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This Business of Bourbon Barrel Aged Wines

I’m a contrarian. I defy convention. I question authority. I make fun of pretentiousness. I go my own way. This is especially true in my choice of wines, as I’ve written about here in the past. I’m notorious for praising wines that are (gasp!) not completely dry. I don’t actually drink sweet wine much anymore, since I’ve more or less sworn off sugar, but my reasons there have nothing to do with wine snobbery. I actually like sweet wine. But as I cruise through late middle age, I’m keeping an eye on my A1C.

My most recent discovery began as a fad but went mainstream: soft red blends. Their “softness” is really a consequence of leaving a little more residual sugar in the wine, generally bringing it up to 1% or a little higher, rather than asymptotically close to zero. This article is a little condescending in spots, but nails the reason soft red blends are popular: “…red blends tend to have a softer tannin profile than other popular red varietal categories, such as Cabernet Sauvignon.” Bingo. Not everybody likes tannins in wine, especially supertasters like me, for whom bitter flavors overwhelm any other flavors in food or drink. Most of what I drink are now Zinfandels and soft red blends, particularly Menage a Trois’ Silk and HiJinx Cellars’ HiJinx red blend, which I should have bought a case of while it was still available here. I don’t think anything has done more damage to wine snobbery than soft red blends in the forty-odd years since white zin came on the scene.

So. There’s a new fad in town: Red wines aged in used bourbon barrels. I’m not much for bourbon. It tastes bitter to me, like most whiskeys. So I didn’t try it when Apothic made a splash with their Inferno blend in 2016. Instead, I stumbled across 1000 Stories Zinfandel earlier this summer. It’s aged in bourbon barrels for sixty days. It’s a $19 wine you can often find for $16 or $17. The wine is softer than a lot of zins, though I doubt its residual sugar tops 0.8%. Even at $16 it’s not what I call a “daily driver” wine, but if I’ve sprung for good tenderloins to toss on the grill, I’m willing to pop for a wine that does them justice.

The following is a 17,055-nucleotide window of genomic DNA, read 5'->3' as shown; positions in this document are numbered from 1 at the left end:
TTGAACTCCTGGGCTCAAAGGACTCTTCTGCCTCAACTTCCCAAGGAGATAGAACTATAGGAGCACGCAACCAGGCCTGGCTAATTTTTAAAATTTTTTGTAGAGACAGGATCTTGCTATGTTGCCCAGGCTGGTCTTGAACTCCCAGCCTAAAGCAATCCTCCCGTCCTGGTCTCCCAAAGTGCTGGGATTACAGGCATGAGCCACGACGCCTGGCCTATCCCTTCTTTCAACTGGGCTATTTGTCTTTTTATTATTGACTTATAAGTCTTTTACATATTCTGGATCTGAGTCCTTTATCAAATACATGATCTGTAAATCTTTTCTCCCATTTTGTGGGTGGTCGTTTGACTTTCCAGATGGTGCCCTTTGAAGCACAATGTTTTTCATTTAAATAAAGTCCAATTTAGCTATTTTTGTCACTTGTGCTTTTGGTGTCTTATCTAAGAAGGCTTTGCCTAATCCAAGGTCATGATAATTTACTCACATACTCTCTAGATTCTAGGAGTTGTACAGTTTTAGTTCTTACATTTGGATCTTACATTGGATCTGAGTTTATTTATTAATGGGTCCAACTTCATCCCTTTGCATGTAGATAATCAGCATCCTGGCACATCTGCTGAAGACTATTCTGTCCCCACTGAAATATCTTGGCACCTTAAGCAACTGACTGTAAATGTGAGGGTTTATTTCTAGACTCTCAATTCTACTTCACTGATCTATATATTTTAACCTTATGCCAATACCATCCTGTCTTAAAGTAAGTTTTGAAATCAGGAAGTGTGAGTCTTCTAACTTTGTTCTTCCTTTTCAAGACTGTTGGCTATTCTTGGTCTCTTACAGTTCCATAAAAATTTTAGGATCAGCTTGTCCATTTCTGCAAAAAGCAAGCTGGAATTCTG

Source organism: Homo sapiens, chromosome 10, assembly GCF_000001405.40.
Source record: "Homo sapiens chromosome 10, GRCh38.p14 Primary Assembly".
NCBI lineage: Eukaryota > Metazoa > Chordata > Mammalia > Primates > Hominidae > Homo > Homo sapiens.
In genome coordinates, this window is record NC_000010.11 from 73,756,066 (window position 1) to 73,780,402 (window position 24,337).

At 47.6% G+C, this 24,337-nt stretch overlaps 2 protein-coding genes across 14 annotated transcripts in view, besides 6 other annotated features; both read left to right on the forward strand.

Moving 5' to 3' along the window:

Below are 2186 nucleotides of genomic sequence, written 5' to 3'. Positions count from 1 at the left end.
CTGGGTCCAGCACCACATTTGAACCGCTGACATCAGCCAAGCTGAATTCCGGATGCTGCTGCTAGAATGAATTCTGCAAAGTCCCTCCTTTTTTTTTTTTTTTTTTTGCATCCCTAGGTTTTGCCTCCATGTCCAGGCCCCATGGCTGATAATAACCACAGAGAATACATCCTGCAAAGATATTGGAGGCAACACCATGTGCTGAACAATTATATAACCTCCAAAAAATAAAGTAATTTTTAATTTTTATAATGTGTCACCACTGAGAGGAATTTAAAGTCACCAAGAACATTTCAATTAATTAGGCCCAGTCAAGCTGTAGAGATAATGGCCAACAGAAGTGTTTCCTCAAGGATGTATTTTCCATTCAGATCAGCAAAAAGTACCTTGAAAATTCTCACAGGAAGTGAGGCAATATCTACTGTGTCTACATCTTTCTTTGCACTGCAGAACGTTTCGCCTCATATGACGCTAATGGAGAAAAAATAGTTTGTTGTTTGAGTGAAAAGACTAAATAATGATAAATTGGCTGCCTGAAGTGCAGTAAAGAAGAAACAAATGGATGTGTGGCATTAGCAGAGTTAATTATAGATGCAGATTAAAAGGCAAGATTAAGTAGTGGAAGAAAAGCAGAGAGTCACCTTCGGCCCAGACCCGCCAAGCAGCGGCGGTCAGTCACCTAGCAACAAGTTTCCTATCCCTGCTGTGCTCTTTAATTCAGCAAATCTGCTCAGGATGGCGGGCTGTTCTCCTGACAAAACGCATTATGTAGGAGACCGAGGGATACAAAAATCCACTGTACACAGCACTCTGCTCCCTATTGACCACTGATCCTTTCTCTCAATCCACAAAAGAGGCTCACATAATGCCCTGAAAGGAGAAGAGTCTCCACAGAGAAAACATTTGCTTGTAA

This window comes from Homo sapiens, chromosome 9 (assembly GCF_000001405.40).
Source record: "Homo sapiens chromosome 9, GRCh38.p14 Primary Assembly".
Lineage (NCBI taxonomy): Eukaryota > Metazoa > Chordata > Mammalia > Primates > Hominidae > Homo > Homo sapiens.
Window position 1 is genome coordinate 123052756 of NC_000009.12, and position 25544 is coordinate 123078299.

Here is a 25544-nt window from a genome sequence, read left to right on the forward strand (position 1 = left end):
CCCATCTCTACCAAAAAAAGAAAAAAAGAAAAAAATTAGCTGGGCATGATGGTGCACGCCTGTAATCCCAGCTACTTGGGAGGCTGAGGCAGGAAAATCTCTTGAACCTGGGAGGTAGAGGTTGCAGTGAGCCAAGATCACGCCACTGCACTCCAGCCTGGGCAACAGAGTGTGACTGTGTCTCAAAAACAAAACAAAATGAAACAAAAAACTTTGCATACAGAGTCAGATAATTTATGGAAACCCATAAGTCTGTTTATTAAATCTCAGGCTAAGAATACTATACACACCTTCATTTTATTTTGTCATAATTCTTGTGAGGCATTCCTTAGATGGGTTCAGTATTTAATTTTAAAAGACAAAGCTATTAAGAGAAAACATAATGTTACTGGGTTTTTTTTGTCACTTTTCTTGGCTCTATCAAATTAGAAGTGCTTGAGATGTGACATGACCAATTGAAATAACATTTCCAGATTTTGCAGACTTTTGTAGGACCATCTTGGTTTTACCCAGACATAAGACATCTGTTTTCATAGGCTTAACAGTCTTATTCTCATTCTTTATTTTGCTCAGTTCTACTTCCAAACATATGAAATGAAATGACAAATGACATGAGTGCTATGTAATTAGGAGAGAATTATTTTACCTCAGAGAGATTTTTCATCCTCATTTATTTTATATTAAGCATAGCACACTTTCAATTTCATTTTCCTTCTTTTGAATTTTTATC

Even if I didn’t know ahead of the game that this was a bourbon-aged zin, I would know that there was something different about it. There’s a taste or a sensation somewhere between conventional wine spice and a sort of burn that I associate with whiskey. The burn is subtle, and doesn’t overwhelm the wine. It just barely gets your attention, and I’m good with that.

Having declared their Zinfandel good, I tried 1000 Stories Gold Rush Red, a blend (not billed as soft) that is also aged for sixty days in bourbon barrels. It’s a decent red, also $19. However, the burn is not as pronounced, and although it’s a perfectly good blend, I’m not sure I’d pay $19 for it. $14 or $15, sure.